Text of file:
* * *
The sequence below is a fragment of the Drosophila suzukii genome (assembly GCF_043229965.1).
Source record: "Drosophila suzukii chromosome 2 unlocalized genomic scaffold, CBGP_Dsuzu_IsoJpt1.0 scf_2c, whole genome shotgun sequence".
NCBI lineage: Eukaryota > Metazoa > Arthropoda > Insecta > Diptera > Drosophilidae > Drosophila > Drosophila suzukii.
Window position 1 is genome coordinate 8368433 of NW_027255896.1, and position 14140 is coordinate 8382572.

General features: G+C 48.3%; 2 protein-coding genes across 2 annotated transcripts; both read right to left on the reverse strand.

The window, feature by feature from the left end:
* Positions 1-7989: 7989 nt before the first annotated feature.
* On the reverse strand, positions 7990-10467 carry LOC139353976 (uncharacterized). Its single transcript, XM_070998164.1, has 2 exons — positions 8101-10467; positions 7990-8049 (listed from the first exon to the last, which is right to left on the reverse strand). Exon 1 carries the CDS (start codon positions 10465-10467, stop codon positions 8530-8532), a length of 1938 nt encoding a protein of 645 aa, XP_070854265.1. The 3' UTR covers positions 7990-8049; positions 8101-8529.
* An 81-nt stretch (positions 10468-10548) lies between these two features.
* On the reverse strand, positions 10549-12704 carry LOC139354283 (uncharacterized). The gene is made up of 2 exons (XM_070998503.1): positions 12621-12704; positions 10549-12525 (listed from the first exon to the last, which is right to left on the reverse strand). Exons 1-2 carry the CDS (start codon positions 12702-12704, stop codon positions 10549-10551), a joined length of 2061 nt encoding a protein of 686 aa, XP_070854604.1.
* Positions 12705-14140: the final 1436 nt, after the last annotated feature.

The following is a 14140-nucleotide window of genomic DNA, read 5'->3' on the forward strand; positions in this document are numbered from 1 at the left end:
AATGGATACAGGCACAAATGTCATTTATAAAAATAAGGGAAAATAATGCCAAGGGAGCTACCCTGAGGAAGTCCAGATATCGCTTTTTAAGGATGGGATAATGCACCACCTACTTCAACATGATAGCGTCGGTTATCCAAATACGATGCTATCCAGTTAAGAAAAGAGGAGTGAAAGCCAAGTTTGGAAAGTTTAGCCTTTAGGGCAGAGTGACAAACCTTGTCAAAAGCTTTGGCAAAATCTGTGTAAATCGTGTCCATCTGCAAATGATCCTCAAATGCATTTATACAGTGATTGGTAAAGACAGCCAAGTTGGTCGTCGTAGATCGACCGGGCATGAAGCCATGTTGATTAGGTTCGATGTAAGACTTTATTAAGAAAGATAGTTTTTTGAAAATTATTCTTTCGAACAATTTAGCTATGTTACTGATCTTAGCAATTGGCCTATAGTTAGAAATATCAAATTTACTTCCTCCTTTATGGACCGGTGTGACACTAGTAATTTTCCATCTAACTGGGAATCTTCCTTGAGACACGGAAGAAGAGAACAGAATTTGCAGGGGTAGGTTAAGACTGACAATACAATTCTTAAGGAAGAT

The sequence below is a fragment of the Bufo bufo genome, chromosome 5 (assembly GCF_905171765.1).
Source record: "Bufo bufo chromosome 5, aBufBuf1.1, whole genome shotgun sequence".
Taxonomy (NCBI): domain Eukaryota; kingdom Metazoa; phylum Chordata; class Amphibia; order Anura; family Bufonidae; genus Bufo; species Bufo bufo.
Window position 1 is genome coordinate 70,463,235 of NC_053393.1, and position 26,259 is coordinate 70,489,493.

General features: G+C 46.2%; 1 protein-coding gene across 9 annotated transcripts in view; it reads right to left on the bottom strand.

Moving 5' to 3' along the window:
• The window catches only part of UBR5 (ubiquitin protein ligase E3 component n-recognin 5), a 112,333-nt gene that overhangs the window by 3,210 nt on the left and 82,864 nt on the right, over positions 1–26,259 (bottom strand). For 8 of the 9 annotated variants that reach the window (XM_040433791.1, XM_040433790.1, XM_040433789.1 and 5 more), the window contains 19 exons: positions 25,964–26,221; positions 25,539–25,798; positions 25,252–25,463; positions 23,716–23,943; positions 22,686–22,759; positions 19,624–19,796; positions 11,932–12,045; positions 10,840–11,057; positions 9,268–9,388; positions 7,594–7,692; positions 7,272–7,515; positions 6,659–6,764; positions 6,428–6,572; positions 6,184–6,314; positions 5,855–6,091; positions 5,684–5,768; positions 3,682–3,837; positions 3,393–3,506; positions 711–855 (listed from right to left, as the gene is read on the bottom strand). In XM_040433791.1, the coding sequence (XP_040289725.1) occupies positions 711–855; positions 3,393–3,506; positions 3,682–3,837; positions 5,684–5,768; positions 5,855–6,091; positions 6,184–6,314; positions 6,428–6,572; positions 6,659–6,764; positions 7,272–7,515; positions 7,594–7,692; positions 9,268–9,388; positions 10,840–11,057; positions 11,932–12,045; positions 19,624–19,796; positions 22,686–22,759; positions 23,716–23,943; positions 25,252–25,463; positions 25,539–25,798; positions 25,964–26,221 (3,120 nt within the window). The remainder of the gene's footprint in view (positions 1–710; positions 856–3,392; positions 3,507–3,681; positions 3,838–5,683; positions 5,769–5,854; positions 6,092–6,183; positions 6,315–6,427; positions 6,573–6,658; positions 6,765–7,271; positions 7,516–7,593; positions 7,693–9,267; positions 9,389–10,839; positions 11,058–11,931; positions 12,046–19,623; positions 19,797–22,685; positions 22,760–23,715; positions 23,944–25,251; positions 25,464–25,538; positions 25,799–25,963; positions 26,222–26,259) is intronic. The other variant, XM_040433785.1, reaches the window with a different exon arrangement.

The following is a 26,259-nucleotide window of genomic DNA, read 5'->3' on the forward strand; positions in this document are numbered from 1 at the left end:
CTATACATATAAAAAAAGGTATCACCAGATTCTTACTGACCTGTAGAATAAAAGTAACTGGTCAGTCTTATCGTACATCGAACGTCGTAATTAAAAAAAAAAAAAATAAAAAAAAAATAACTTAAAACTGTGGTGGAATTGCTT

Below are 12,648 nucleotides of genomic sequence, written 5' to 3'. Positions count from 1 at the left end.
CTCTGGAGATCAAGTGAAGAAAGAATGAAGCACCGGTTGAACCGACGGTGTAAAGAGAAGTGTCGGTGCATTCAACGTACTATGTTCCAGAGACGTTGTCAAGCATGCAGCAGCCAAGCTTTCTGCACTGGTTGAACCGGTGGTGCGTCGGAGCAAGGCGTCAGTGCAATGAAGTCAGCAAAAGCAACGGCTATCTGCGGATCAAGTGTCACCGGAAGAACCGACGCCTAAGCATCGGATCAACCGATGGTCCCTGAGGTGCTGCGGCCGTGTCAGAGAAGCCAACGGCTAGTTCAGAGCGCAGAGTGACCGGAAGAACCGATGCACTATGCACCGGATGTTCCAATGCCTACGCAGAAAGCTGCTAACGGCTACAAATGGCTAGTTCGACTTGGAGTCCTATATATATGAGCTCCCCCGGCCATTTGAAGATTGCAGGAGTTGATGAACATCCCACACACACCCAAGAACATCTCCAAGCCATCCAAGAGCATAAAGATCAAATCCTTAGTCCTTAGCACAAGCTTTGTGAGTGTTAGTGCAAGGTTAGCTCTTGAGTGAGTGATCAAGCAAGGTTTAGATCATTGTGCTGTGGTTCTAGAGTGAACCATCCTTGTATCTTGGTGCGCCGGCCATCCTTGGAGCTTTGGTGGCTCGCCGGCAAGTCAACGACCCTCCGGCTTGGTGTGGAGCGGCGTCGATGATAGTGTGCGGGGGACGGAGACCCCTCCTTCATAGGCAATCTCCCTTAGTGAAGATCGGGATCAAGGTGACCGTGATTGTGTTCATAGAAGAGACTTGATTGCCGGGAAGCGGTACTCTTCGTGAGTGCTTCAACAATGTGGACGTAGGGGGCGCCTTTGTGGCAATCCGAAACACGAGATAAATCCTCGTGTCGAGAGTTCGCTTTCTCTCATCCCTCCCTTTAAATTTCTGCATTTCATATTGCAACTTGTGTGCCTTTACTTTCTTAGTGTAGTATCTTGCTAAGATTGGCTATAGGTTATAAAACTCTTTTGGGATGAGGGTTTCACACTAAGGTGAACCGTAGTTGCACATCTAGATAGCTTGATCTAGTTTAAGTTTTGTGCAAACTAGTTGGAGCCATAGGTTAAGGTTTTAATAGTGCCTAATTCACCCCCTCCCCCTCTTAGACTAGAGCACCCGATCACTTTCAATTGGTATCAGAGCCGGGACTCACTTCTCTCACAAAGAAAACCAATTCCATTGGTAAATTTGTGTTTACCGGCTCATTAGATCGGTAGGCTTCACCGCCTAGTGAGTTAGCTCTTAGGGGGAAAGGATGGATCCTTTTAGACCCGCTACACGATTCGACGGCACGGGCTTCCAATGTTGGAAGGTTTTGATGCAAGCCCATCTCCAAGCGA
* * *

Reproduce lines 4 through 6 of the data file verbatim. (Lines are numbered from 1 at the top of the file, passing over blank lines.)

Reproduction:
Window position 1 is genome coordinate 8368433 of NW_027255896.1, and position 14140 is coordinate 8382572.

General features: G+C 48.3%; 2 protein-coding genes across 2 annotated transcripts; both read right to left on the reverse strand.

The window, feature by feature from the left end: